In the present case, the record shows that as of January 17, 2002, the BOP has reinstated Mr. Floyd's eligibility for early release consideration (conditioned upon his compliance with the program's requirements and successful completion of the program once enrolled). Further, the appellees' brief states that "[t]he only way [Mr.] Floyd's eligibility status can be revoked is if [he] fails to abide by the rules and regulations governing [the program] or fails to complete the program." Aples' Br. at 10. These facts show that the BOP has satisfied the two mootness requirements set forth in Davis--namely, that Mr. Floyd has no reasonable expectation that the alleged violation will recur and that interim events have eliminated the effects of the alleged violation. See Davis, 440 U.S. at 631. Mr. Floyd's habeas petition requested only injunctive relief, and since mootness applies in situations where injunctive relief is requested, see Golden v. Zwickler, 394 U.S. 103, 109 (1969), it appears that this portion of Mr. Floyd's § 2241 petition is now moot.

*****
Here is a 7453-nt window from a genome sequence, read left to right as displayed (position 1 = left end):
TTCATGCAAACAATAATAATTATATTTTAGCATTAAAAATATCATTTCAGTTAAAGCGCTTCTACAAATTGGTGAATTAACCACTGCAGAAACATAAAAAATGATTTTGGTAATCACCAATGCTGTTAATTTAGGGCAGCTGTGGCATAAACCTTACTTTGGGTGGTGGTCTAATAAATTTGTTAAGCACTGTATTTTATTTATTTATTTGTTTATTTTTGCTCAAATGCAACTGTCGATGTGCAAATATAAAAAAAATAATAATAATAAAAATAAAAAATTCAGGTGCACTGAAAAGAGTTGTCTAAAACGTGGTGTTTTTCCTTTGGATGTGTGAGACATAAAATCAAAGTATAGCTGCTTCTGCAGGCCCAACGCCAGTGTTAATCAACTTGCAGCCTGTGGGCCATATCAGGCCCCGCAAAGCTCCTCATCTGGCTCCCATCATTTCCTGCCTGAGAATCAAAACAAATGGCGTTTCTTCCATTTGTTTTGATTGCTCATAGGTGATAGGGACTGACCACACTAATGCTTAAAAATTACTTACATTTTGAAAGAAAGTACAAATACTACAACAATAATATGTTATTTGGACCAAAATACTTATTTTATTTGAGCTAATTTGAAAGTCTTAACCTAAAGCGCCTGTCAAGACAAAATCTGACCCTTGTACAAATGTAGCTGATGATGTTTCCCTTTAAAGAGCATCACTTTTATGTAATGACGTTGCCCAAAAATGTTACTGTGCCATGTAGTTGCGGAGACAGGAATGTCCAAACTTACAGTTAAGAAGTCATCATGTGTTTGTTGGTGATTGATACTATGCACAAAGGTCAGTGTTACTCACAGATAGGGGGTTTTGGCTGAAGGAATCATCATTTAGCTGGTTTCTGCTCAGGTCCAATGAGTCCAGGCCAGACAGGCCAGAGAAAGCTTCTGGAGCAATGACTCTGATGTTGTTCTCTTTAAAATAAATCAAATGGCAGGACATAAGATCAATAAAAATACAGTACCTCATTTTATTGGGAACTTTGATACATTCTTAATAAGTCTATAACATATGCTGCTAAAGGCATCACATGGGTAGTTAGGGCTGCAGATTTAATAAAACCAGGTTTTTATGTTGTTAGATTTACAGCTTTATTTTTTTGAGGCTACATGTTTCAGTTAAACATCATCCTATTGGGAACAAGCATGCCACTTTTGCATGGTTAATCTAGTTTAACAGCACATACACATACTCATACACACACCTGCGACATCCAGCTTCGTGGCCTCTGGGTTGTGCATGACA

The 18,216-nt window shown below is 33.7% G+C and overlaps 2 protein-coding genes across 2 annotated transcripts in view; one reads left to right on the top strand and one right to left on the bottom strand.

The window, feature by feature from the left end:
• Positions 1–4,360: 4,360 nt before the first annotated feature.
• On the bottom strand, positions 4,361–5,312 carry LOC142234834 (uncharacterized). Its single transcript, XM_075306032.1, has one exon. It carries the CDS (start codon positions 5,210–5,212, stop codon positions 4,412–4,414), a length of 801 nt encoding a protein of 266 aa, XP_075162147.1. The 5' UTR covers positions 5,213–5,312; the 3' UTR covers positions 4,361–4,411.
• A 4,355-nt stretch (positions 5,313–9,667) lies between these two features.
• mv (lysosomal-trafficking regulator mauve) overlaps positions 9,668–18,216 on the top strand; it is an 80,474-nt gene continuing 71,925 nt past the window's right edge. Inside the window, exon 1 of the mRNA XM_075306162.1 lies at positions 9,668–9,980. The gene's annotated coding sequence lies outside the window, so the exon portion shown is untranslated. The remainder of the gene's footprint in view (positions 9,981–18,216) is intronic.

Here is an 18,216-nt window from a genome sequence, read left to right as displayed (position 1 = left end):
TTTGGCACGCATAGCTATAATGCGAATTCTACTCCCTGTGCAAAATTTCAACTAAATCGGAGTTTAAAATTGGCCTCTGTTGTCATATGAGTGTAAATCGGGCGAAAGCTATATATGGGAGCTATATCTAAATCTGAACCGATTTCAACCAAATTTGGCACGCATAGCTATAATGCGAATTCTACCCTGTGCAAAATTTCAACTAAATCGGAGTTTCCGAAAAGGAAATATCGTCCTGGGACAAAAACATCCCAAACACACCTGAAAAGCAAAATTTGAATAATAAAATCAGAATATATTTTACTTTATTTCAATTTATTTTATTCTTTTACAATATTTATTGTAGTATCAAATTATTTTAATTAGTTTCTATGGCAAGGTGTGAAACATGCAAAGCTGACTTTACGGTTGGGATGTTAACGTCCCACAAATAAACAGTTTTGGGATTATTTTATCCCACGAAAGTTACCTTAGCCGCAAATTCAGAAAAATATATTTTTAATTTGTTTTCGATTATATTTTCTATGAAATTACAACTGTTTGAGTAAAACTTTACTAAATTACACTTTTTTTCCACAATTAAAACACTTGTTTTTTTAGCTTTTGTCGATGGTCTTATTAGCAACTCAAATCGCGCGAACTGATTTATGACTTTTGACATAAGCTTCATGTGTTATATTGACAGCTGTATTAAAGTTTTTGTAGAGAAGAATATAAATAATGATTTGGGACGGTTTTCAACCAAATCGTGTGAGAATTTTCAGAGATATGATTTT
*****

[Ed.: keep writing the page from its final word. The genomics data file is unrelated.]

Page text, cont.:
"When causes beyond the appellant's control make a case moot pending appeal, a federal appellate court generally should vacate the judgment below and remand with a direction to dismiss." Otasco, Inc. v. Mohawk Rubber Co. (In re Otasco, Inc.), 18 F.3d 841, 843 (10th Cir. 1994) (citations omitted). "'That procedure clears the path for future relitigation of the issues between the parties and eliminates a judgment, review of which was prevented through happenstance[,]' and [also] prevents the moot judgment 'from spawning any legal consequences.'" Marc Dev., Inc. v. FDIC, 12 F.3d 948, 949 (10th Cir. 1993) (en banc) (per curiam) (quoting United States v. Munsingwear, 340 U.S. 36, 40-41 (1950)). We therefore grant the appellees' motion to vacate the district court's order.